Monday, November 13, 2006

Fen and Pine

November usually holds out revelations of some kind, and while they are occasionally surprising, they always seem to give me food for thought.

As this month at the cusp of the seasons moves into its middling days, the annual northern phenomenon is in full swing here as myriad friends and former colleagues ferret out their summer togs, secure their domiciles, pack up their "stuff" and head south to the mountains of Mexico, the coast of Texas, northern Florida or faraway Bahamian islands set like jewels in wide and sunlit seas.

There is something completely different in motion here, and perhaps it constitutes a seasonal malaise of sorts, then again perhaps not. My own November thoughts are of an altogether different pattern and colour, but they are no less urgent for all that.

This morning I awakened with an vision of endless boreal forest lingering behind my eyelids, the smell of woodsmoke in my nostrils, a deep need to pack up my snowshoes, parka and battered old enamelled coffee pot and head out for points northern, wild and snowy. The longing today was so strong that it almost brought me to my knees, and it reduced me to tears for a few minutes. I don't shed tears gracefully, and I probably made quite an apparition.

The truth of the matter is that palm trees, lagoons and sunny beaches are not for this creaky old hen, and they just don't "do" it for me. Such places are lovely, but they are usually crowded and strike no chord within me - they rouse no enthusiasm whatsoever. This morning I need fragrant jackpine trees stretching into the distance, frost rimed fens, icy gorges and the companionship of good friends to share the journey with. A few wolves singing at twilight would be good too. Oh, how I wish I could go.

A collaborative Monday effort written with Shelley Krause for One Deep Breath is published here.


Peaceful/Paisible said...

I watched Tv today, my son 's being here, he wants to share...a cooking program, in sweden, the girl was cooking fidh near a lape tant for in the north of scandinavia...Sames's country...I love it so much, anytime I see it I cry and feel all my body longing for it...There's something in the north...that calls us...something very deep, coming from long away, long ago...I can just imagine how you feel Cate...
Love from Mousie

Anonymous said...

Oddly enough, just this morning, while editing some photos of Blakeney Rapids for my blog, I realized what seemed "wrong" when I was there yesterday. The hemlock and white pines seemed still and rather brooding, the way they do in winter, but there's no snow on the ground. I've always loved visiting the rapids late in the year when the rocky shores begin to freeze with rime, and there's a layer of fine, fesh snow scattered round the lichen-covered granite outcrops. The snow-laden boughs of the hemlocks sweep down from above like deep emerald draperies, absorbing sound and creating such a peaceful atmosphere. I believe that's what is "missing" at the moment.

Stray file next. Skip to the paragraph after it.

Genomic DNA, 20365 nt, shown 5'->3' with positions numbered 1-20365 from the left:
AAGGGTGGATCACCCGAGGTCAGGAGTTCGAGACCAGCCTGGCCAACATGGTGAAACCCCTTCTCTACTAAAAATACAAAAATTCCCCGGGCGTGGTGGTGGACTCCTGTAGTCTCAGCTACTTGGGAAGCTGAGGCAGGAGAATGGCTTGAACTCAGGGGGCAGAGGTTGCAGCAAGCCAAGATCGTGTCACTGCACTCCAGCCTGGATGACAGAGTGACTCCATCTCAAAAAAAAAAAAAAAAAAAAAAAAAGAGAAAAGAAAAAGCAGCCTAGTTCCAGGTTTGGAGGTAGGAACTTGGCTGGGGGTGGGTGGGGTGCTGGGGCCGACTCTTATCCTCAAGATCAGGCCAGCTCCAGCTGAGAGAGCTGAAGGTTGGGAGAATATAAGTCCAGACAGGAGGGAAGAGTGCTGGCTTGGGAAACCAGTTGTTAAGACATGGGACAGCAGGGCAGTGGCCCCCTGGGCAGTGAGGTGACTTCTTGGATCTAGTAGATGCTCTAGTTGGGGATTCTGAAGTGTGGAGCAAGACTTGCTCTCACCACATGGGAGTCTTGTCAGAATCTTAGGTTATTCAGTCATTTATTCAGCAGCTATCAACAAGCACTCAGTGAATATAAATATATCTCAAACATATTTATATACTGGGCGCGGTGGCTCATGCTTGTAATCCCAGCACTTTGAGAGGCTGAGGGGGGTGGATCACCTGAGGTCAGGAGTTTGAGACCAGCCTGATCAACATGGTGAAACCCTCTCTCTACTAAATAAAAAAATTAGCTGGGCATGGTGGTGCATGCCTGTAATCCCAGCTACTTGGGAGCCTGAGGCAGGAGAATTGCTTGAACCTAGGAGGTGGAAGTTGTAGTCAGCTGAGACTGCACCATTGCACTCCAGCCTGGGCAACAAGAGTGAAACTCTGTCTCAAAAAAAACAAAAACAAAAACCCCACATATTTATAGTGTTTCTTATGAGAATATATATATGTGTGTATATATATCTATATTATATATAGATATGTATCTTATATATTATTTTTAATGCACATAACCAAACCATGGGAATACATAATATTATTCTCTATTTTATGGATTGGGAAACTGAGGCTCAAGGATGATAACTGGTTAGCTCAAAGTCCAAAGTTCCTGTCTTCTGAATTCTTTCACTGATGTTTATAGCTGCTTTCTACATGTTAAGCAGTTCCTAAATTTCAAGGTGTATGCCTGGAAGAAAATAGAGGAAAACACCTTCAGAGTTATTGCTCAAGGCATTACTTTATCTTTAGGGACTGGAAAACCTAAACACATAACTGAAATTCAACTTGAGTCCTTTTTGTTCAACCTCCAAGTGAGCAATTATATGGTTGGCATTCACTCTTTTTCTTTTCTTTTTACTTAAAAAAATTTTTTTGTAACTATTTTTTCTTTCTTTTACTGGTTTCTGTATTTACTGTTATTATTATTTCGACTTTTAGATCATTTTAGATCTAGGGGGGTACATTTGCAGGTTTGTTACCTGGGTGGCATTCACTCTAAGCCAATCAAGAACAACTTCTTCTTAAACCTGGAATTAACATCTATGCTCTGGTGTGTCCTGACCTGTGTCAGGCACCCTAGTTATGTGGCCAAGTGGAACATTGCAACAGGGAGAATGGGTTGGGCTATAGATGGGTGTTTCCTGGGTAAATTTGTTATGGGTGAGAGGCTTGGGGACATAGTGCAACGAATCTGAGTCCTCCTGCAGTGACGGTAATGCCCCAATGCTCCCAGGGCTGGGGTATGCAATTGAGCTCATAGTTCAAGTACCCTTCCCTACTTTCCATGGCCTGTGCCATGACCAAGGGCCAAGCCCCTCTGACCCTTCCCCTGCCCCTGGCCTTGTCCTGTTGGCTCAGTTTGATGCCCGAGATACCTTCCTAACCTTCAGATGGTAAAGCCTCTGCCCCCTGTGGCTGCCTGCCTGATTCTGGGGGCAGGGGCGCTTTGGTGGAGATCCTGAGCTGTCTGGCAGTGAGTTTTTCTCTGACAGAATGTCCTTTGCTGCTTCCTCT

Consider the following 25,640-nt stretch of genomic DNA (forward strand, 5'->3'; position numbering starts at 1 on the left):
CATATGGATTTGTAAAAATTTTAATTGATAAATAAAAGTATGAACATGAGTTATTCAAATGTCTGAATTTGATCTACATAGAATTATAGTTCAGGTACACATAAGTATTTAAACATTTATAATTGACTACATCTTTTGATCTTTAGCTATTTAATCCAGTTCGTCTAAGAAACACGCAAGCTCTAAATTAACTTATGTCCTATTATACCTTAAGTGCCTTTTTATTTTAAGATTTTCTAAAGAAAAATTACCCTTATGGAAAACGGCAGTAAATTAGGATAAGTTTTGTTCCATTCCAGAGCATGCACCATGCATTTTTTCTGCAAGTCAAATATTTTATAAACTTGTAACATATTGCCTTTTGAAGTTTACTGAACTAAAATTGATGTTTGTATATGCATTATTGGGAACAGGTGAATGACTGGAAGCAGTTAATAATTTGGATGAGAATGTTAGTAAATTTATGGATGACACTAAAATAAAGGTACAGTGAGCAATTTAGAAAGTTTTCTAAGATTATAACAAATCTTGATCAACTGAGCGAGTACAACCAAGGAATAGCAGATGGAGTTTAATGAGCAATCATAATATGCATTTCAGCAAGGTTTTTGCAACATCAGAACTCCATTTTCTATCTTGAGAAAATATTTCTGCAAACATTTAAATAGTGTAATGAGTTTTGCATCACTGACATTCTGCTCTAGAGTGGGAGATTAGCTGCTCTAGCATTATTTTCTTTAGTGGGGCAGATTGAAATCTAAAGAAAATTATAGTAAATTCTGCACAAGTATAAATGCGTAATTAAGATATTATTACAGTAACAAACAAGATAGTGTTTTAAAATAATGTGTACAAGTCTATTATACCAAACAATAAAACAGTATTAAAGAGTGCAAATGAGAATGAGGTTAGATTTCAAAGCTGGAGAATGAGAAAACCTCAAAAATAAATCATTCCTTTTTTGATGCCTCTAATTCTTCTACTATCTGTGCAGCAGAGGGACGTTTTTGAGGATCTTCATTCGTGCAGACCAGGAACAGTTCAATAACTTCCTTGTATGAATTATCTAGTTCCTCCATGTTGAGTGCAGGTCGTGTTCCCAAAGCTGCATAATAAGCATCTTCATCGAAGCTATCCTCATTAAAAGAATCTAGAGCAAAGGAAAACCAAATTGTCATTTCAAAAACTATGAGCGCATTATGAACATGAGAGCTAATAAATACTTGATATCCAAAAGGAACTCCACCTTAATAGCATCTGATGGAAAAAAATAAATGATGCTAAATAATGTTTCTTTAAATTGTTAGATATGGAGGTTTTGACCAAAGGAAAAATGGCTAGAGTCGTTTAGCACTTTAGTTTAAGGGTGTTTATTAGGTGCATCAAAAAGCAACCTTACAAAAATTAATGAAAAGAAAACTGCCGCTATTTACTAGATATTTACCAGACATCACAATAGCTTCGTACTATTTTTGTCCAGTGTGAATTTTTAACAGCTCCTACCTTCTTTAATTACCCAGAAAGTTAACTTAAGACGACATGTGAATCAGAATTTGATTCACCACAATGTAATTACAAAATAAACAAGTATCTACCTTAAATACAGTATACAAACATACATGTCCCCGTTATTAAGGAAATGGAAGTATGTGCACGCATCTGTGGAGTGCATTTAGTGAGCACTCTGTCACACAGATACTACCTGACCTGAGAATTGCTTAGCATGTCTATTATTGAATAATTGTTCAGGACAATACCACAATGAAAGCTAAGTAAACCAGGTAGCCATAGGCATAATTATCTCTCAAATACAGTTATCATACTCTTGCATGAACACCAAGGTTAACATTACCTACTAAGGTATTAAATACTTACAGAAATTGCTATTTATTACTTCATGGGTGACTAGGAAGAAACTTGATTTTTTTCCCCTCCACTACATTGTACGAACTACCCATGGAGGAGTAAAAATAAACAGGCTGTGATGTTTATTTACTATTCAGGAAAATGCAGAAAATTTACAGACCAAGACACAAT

Maya's Granny said...

We currently have huge snowflakes, the ones the size of your thumb nail, swirling around outside my office window. We are expecting two feet of snow by tomorrow morning. It covers everything and softens the noise. In the morning I can hear the sound of a raven's wings as she flies above me. It is enchanting.

Tabor said...

I am afraid that I love all of the places on earth, the beaches, the hills, the mountains, the praries and the deserts to name a few places. I do like them much better when they are not crowded with throngs, though.

robin andrea said...

I also prefer the cool forest to the warm beaches. I like being invigorated by the cold. It enlivens my senses and awakens me, in the way the hot temps of a tropical paradise just wouldn't. Very beautiful photograph.

Kim Antieau said...

I am imagining you out there, howling with the wolves! You're giving me a different view of the coming winter. I grew up in Michigan and eventually left because I hated the winters. And here in the Columbia River Gorge in Washington where we live we dread the winters because of ice and power outages that happen when it is way too cold and too dangerous to drive somewhere that has power. But I'm going to try and welcome it this year. Thanks, darlin'!

Maureen said...

I love love love the way you write, kerrdelune! your words evoke the literal smell of wood smoke in my nostrils -- NOT just in my imagination. guess I have a super strong imagination.... well, we are going to be having Thanksgiving this coming week at the cabin in the mountains, so i really will get to breathe in deep swales of woodsmoke. I wish you luck getting to the far north country, having enough snow to use your snowshoes ... and sunlight streaming down through pine branches.

Like you, I am one of those who does not crave going south in winter. I much prefer the crisp cold -- the kind of cold that gives your nose and brain room to smell (as opposed to oppressive (to me) heat or humidity that clings to the smells of life)

I prefer the muted colors, lonelier walks, lower but lighter skies of winter in the Rocky Mountains ... I love the way, in winter, nature lies down from her exuberance. She rests. She goes inward, making it that much more okay for me to go inside -- inside my heart, inside my house, inside my thoughts. Doesn't mean I'm always "up" and happy in late fall and winter here in Montana. Somehow in winter, my heart opens even when I'm feeling down.

Love this piece of writing! And the photo - exquisite. so peaceful. Wish I could go hiking in the jackpines with you.